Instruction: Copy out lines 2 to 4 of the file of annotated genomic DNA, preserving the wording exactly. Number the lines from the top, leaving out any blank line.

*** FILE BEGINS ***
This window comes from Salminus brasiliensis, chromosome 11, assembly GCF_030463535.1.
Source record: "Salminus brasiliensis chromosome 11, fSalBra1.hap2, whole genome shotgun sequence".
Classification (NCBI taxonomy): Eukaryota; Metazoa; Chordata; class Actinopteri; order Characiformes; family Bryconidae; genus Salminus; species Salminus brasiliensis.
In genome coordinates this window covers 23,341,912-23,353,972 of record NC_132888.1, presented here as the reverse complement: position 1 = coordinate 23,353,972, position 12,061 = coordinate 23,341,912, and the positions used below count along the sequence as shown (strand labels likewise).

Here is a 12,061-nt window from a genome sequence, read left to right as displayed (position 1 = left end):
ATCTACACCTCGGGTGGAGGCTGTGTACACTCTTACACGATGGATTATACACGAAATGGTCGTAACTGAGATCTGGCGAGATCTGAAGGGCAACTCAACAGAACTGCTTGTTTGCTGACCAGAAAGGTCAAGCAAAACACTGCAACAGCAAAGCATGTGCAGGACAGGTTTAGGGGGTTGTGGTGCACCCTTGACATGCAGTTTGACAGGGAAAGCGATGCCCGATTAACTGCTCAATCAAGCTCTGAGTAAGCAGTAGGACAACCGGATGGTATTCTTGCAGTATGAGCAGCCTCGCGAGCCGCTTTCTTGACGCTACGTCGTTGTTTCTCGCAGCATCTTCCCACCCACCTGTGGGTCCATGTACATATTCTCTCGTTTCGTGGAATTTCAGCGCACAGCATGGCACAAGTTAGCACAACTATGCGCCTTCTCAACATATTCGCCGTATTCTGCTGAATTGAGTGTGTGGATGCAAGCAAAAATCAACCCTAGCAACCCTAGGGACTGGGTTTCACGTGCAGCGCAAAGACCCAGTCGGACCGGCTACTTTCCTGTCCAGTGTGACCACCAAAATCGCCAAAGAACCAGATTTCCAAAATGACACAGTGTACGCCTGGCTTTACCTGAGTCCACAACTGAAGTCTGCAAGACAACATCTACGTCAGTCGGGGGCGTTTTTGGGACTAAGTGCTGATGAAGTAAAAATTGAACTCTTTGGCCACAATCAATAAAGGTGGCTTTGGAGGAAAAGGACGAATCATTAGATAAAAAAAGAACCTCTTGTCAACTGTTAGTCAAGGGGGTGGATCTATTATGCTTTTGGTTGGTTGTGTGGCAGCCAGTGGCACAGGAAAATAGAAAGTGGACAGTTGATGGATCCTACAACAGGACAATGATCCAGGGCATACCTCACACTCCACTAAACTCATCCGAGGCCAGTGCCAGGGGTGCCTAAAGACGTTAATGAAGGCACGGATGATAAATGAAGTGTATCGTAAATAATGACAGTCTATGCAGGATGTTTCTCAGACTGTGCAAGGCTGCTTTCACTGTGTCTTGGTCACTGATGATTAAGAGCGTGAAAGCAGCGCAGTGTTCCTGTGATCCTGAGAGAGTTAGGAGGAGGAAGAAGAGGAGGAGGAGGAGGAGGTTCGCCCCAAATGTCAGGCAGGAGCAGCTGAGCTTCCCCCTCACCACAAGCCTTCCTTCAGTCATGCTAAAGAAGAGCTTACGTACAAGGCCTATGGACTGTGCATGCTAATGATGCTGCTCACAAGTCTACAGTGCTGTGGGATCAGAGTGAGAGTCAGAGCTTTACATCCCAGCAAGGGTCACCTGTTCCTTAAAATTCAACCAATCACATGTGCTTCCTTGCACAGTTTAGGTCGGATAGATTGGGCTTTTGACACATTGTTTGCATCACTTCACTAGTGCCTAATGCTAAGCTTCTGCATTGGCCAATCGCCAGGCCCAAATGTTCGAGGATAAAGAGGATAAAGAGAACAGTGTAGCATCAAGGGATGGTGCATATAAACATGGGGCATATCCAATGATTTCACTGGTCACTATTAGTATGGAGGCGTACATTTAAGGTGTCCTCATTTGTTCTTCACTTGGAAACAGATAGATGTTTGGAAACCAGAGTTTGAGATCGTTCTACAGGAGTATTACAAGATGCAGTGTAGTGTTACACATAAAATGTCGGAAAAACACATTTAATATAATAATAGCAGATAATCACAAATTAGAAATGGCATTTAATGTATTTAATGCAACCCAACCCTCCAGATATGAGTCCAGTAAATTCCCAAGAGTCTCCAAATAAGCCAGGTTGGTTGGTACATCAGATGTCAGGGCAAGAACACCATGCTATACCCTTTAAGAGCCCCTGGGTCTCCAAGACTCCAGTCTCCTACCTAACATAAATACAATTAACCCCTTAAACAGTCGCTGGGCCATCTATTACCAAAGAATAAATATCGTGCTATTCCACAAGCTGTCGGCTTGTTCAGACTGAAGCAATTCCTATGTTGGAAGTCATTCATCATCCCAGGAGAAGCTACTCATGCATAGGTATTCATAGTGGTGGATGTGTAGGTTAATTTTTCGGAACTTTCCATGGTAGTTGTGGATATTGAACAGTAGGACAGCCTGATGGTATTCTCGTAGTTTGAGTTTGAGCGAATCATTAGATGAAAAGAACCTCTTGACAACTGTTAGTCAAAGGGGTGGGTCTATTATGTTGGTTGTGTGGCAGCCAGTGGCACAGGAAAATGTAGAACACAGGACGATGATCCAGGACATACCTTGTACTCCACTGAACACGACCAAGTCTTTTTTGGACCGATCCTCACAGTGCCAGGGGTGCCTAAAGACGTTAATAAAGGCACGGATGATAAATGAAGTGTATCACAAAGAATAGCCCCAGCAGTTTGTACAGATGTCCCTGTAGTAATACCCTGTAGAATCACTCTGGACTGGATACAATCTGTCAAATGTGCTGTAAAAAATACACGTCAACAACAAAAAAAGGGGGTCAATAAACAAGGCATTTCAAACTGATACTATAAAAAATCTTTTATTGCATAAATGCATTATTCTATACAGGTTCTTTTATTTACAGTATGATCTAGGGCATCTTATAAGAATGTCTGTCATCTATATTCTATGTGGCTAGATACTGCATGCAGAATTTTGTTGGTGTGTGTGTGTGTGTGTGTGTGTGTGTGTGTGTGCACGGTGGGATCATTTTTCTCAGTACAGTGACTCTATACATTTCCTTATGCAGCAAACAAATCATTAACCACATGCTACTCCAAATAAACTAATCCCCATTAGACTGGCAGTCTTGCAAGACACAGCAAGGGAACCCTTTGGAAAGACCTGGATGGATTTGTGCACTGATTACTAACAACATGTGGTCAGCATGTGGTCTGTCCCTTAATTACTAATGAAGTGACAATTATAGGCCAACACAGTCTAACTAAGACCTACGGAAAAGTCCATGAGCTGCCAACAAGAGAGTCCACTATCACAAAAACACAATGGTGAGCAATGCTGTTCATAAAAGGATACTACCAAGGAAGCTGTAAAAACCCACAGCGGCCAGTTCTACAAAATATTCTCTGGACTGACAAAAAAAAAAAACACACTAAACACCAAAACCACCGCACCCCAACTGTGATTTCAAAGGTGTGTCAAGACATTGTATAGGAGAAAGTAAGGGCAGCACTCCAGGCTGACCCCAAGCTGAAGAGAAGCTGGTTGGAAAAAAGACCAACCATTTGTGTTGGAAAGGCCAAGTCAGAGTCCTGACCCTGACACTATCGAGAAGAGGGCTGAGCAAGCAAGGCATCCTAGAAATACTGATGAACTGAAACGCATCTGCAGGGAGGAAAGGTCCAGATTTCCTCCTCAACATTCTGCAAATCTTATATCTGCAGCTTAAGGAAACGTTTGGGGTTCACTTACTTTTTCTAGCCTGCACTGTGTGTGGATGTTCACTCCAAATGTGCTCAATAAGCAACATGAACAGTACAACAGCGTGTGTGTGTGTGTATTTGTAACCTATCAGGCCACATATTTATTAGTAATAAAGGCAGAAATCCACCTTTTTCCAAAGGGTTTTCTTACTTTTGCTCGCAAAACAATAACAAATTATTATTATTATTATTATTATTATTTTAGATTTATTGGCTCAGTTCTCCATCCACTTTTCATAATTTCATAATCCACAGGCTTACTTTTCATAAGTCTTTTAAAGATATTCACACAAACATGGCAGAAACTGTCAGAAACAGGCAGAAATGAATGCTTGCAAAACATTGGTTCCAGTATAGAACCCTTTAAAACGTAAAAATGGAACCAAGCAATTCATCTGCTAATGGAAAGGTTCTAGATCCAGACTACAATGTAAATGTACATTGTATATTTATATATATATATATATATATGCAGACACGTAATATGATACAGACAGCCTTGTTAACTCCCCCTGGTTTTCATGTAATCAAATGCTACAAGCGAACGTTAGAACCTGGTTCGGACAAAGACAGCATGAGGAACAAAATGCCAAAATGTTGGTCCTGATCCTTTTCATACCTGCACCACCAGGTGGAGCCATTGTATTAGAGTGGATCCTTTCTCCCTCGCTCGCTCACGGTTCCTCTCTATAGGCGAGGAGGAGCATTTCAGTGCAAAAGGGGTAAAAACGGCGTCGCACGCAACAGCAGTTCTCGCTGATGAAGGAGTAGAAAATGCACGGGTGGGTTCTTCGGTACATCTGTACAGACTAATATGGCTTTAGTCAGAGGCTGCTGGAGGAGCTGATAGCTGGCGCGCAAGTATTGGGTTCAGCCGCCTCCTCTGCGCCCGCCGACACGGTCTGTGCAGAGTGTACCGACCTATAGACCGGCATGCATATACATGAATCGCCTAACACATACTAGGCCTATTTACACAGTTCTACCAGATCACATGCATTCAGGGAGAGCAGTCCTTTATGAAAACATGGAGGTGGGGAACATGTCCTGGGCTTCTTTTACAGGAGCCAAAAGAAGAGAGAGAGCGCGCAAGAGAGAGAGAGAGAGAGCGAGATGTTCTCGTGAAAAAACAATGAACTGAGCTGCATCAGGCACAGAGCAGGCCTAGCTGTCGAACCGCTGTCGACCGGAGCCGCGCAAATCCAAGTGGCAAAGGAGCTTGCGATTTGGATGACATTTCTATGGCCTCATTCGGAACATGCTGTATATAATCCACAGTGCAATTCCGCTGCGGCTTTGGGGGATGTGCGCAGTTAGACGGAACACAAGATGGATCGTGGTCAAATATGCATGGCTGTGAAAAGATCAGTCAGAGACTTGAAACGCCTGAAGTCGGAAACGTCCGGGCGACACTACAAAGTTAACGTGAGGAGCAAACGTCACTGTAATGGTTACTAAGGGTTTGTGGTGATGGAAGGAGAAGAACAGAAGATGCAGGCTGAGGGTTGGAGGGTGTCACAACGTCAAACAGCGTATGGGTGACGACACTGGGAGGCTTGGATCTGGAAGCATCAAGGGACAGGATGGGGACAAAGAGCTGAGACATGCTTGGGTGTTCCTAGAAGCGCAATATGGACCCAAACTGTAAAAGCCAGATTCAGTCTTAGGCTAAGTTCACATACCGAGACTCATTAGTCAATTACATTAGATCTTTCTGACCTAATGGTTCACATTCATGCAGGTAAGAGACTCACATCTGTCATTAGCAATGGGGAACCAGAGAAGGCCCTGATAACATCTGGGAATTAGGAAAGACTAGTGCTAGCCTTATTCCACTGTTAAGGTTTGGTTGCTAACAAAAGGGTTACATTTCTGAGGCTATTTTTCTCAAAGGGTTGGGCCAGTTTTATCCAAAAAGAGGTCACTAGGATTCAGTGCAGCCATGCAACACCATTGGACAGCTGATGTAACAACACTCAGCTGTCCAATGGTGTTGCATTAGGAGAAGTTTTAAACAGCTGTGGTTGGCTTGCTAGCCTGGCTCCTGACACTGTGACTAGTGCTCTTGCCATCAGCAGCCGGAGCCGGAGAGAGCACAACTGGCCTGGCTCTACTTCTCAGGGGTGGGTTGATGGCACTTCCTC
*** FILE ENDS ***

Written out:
Source record: "Salminus brasiliensis chromosome 11, fSalBra1.hap2, whole genome shotgun sequence".
Classification (NCBI taxonomy): Eukaryota; Metazoa; Chordata; class Actinopteri; order Characiformes; family Bryconidae; genus Salminus; species Salminus brasiliensis.
In genome coordinates this window covers 23,341,912-23,353,972 of record NC_132888.1, presented here as the reverse complement: position 1 = coordinate 23,353,972, position 12,061 = coordinate 23,341,912, and the positions used below count along the sequence as shown (strand labels likewise).